After 50 years of ‘Trek’ and the lackluster reaction to the latest Star Trek film, Star Trek: Beyond, is the Star Trek franchise exhausted, or can the Star Trek universe be saved? The answer to this question requires a look at what Star Trek has been, what it is now and what it can be in the years to come.
For decades, Star Trek forged the way for science fiction on the small screen. It laid the groundwork for much of the science fiction to follow, including Star Wars. Edgy, social commentary was an integral part of the Star Trek tapestry. By using metaphor and indirect allusions, Star Trek was able to break or bypass a number of television taboos.
— Smithsonian Channel (@SmithsonianChan) August 30, 2016
The first interracial kiss ever seen on television was on Star Trek. Some of the earliest discussions of race relations and racial prejudice were also on Star Trek. Star Trek introduced a universe in which a black woman could be a bridge officer, a Russian could take the helm and an alien could be second-in-command.
In many ways, Star Trek: The Next Generation – which was the follow-up to the original series – continued with the same spirit and basic structure that Kirk and crew had used 20 years before. Of course, in the intervening years the original crew of the Enterprise had moved on to the big screen.
Following The Next Generation, a pair of series – Voyager and Deep Space 9 – presented us with a somewhat darker, less optimistic and less moralistic perspective on the Star Trek universe. Although successful, neither of these series achieved the popularity of either the original series or The Next Generation.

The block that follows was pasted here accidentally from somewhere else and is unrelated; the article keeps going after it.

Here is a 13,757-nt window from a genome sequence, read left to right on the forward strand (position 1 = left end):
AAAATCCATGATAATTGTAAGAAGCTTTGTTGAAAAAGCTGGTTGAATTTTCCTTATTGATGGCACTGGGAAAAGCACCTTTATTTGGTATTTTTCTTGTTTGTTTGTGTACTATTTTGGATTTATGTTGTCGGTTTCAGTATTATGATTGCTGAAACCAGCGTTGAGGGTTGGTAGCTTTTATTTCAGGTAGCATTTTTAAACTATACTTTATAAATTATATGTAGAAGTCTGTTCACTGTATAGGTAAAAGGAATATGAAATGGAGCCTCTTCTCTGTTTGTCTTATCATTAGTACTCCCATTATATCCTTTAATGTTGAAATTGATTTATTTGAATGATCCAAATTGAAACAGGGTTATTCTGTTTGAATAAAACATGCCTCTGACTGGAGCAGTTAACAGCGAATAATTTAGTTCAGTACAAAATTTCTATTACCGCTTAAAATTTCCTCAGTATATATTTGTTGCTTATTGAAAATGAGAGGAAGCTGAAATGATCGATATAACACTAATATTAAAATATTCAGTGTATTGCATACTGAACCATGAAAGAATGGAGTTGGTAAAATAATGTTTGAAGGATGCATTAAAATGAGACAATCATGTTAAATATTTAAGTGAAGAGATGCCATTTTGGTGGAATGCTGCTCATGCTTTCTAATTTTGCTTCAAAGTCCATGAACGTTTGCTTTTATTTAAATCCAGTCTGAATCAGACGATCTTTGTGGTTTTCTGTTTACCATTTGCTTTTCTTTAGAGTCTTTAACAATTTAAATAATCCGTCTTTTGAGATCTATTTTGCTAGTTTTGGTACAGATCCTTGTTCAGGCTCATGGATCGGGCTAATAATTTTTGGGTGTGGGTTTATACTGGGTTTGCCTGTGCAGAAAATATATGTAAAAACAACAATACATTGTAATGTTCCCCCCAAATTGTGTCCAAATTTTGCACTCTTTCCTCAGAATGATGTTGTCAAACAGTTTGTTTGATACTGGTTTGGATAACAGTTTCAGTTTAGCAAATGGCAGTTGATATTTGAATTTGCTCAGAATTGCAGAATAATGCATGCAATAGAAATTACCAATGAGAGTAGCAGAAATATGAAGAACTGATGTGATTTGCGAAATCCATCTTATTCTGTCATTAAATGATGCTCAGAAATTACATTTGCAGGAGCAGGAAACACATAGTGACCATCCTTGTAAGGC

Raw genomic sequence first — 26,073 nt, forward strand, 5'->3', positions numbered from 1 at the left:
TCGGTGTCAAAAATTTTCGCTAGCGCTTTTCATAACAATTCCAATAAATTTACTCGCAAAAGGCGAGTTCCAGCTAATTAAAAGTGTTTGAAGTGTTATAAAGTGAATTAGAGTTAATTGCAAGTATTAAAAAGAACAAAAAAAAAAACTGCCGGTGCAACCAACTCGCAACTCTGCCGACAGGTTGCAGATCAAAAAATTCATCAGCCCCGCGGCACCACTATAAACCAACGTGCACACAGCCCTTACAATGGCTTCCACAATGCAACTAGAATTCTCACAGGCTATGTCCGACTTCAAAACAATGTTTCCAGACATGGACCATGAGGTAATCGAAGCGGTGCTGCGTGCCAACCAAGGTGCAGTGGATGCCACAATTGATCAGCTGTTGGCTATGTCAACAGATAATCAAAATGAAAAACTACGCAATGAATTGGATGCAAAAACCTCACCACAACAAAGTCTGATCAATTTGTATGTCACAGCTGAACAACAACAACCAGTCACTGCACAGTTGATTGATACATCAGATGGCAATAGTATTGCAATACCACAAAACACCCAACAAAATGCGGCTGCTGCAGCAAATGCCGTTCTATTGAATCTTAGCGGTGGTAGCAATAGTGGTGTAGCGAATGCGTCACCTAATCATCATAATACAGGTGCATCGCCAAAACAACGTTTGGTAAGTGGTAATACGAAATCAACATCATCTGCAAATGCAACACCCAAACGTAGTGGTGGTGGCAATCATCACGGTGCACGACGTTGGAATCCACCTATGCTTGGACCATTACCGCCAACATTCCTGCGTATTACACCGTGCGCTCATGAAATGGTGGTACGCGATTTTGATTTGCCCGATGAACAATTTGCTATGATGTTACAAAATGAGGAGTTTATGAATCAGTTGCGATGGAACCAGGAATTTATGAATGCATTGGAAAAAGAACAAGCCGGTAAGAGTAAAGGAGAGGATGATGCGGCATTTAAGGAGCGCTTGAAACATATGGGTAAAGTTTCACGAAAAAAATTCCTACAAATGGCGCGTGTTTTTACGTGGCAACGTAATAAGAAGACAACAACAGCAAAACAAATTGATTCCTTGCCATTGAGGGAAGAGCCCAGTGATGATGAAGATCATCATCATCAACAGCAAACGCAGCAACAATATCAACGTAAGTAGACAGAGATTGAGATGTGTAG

But in many people’s opinions the most recent Star Trek television series – Enterprise – strayed a bit too far from hallowed Star Trek canon. The Vulcans were too emotional, the technology on the ships was too advanced – for the prequel it was supposed to be – and the storytelling largely revolved around alien species that were totally unknown to longtime Star Trek fans.
— Star Trek Fan Page (@TrekFanPage_) August 24, 2016
The films put out over the years featured either the crew of the original Enterprise or that of Captain Picard and the Enterprises D through E. Some of these films were quite successful – although hardly blockbusters – but others were relative failures. Certainly, critics deeply disliked the final Next Generation film, Star Trek Nemesis.
After Enterprise went off the air, Star Trek went into years of hiatus in which there were no television series or Star Trek-based movies in production. Even the Star Trek novels began dropping in popularity. It seemed as though people had moved on to edgier, more realistic and less inspiring science fiction.
J.J. Abrams’ resurrection of Star Trek as a rebooted series of films based on the original series characters has been viewed by some as fairly effective. However, even those who praise the Abrams’ films recognize that the first one was far and away the best of the new series. With the failure – and there’s no other way to describe it – of Star Trek: Beyond, Star Trek could easily have again slipped into limbo.
Fortunately, a number of people who worked with Abrams on the new films are currently working on the production of a new television series entitled Star Trek: Discovery. This will be a limited anthology series premiering on CBS All Access next year. This might just be the answer to solving the decline of Star Trek.
— Star Trek (@StarTrek) September 3, 2016
While many of the films have been enjoyable, entertaining and even inspiring, Star Trek‘s natural home seems to be television. The most remarkable Star Trek moments, the best scripts in the best performances seen in the Star Trek universe have all occurred on television.
One of the principal reasons for this is that television allows the characters – and characters are the key to Star Trek – to be explored and fully developed in a way that just can’t be done in film. So the future of Star Trek isn’t nearly as bleak as it might seem right now. If the series succeeds and is followed by others, Star Trek could be as popular 50 years from now as it was 50 years ago.
[Image via Paramount Studios]